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Originally founded as a three-piece in Boone, North Carolina, Dr. Bacon moved to Asheville,where, due to a changing lineup, it grew in size and musical stylings.

With a name like Dr. Bacon comes an expectation of greasy grooves and musical medicine — an expectation its members relish.

“We appreciated the juxtaposition of a medical doctor who prescribed patients greasy fried meat to treat ailments,” members of the band wrote in an email interview they participated in together last week.

Originally founded as a three-piece in Boone, North Carolina, Dr. Bacon moved to Asheville, where, due to a changing lineup, it grew in size and musical stylings.

“The Asheville music scene has shaped our sound by providing a funky climate of weirdness in which we can craft our strange sound,” members wrote. “Asheville definitely infused a measure of funk/jam/rock in our sound as soon as we moved there.”

Now Dr. Bacon, which plans to release its second album, “Fast and Loose with the Essentials,” this spring, has seven members who jam on everything from harmonica to saxophone to lap steel guitar in what the guys described as a “non-traditional funky roots rock.”

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“It’s funky, soulful, jammy — no holding back,” says Josh Read, co-founder of Fifth & Federal Station, which is bringing the band to Lynchburg for a concert on Saturday. The group previously played at the barbecue joint for its two-year anniversary last year.

“They just groove as one unit so well with so many different instruments simultaneously.”

Before the show, the Bacon boys talked about the combination of Appalachian and rock, what having seven members is really like and their wild shows.

I read there were other names at one point, including Dr. Banana, Master Bacon, and Kate BaconSale. When did you land on Dr. Bacon and why?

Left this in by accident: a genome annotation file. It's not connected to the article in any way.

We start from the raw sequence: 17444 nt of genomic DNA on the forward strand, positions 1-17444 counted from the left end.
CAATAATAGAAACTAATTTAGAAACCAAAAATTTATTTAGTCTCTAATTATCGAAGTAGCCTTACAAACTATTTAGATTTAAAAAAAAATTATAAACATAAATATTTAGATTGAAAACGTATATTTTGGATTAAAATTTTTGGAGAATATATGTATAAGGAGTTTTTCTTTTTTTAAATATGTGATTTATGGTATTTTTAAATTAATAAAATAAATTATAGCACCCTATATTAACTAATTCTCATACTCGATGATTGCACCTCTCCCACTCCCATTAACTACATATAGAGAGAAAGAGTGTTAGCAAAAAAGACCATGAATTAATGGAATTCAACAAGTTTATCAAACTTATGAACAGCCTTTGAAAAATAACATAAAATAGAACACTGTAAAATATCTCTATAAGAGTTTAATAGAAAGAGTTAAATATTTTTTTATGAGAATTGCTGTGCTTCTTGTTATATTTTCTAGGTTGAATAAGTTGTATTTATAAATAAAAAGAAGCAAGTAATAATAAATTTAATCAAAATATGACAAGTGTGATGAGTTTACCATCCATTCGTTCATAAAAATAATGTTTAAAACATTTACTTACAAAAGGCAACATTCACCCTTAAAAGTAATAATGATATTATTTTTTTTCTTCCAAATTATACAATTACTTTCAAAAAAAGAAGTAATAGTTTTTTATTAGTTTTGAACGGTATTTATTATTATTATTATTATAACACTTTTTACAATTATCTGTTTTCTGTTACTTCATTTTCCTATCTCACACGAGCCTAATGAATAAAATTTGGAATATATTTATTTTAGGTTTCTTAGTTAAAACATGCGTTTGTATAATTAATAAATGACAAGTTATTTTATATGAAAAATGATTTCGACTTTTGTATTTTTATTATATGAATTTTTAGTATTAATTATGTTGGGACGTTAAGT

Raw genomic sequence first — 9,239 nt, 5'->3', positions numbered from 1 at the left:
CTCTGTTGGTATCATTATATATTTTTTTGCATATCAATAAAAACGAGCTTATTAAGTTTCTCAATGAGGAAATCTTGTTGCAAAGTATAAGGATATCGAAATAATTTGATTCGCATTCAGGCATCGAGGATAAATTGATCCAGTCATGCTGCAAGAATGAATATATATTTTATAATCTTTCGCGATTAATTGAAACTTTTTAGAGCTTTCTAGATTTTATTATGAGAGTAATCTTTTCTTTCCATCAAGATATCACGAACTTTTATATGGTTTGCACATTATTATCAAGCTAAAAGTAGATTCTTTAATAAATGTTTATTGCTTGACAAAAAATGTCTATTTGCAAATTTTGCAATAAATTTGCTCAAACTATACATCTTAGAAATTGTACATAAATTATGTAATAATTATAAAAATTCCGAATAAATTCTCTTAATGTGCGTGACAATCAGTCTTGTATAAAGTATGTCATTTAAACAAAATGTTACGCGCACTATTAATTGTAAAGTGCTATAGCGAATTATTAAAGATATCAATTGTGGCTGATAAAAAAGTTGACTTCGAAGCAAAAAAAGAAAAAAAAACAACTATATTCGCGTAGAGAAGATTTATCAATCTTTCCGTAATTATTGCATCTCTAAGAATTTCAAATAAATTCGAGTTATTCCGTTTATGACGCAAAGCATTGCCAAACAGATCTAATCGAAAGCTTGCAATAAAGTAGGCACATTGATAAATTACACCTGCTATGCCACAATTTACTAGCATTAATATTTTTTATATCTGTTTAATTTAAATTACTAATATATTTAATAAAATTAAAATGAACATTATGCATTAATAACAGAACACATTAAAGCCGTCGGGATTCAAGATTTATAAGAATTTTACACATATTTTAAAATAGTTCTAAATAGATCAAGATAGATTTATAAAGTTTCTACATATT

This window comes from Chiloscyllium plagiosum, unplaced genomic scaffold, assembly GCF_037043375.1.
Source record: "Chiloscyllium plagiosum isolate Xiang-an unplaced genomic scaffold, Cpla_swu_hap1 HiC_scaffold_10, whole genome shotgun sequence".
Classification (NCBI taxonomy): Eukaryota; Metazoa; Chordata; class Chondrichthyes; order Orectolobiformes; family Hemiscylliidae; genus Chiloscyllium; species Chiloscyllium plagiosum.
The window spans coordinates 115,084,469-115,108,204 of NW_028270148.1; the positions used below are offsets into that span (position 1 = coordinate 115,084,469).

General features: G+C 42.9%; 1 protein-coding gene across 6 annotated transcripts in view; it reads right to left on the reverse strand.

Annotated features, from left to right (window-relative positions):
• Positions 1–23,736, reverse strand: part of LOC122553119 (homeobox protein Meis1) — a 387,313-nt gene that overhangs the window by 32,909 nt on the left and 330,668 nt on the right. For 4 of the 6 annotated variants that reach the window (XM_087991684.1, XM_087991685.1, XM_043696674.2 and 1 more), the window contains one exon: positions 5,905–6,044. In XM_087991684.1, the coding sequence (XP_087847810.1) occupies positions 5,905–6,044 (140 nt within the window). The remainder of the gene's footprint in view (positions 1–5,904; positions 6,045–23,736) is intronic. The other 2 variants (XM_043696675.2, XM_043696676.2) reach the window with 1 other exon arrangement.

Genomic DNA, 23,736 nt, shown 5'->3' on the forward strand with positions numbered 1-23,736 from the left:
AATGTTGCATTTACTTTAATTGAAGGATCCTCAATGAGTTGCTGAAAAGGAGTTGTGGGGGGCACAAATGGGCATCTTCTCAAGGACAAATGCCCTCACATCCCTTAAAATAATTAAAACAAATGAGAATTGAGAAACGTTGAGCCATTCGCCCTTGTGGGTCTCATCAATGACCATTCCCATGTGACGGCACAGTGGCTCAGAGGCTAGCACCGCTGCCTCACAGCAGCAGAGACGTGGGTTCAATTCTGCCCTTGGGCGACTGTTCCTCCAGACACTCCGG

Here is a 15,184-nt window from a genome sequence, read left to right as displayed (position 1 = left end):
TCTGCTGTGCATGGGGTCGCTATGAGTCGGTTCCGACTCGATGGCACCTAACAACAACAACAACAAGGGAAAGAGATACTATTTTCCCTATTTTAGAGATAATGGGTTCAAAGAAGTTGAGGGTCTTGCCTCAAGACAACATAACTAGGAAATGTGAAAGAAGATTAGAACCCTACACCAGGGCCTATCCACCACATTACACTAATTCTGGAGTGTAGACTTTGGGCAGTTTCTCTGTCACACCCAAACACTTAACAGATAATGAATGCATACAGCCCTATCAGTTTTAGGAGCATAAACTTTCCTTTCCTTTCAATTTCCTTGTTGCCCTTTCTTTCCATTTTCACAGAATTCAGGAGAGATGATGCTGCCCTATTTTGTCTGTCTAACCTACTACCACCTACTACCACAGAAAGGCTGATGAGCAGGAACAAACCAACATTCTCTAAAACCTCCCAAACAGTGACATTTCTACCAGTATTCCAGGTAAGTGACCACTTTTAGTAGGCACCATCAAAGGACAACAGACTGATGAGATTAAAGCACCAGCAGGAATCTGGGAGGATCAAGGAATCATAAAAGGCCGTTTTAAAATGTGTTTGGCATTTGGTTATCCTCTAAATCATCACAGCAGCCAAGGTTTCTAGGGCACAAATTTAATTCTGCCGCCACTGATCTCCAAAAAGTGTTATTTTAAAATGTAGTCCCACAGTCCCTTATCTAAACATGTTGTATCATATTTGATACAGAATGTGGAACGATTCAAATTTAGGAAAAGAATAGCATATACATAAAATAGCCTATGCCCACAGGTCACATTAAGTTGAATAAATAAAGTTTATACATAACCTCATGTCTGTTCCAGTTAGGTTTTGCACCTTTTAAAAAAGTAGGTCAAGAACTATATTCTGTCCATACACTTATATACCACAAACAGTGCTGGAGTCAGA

“Absolutely, we tried a bunch of names Jethro Tull-style in the beginning, gigging under different aliases until it became clear that Dr. Bacon was more memorable and fitting than the others. Dr. Bacon hits the band name sweet spot: it makes people smile or laugh when they hear it but still has the potential to be taken seriously once they realize that we aren’t only joking with the music.”

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Does Appalachian and funk rock go together like peanut butter and jelly or did it take a bit of work to make those styles mix?

“It took a while to get the blend right, but that sound seems to come naturally to us now. We were able to ease into our style that we have now through a thick fusion of sounds and instrumentations that have influenced the past and present band members, along with a healthy amount of musical compromise and cooperation.”

Does having seven members in the band have anything to do with the genre-bending sound you produce?

“Totally. Seven heads produce a lot of ideas and Dr. Bacon is about harnessing as many of the best ones as possible and using them to sculpt our arrangements. It’s all about teamwork and compromise, and working together to build something using the different materials, influences and skills we each bring to the table.”

From what I know, you like to put on a pretty raucous show. What does that involve? Why do you like to bring so much energy?

“We do. It’s high-energy music. Our tunes demand a level of energy from the performers in order to work correctly. If ya aren’t sweating, ya aren’t playing the song quite right. We also like to bring this level of energy so that we might inspire the crowd to match our enthusiasm, creating an exchange in energy between us and making a better experience for everyone. This exchange always keeps us coming back for more as performers and is one of the coolest feelings describable.”

How important is bacon to a healthy musical diet?

“It’s important to take regular care of your soul. A daily serving of Bacon is absolutely doctor recommended.”

Emma Schkloven covers arts and entertainment for The News & Advance.

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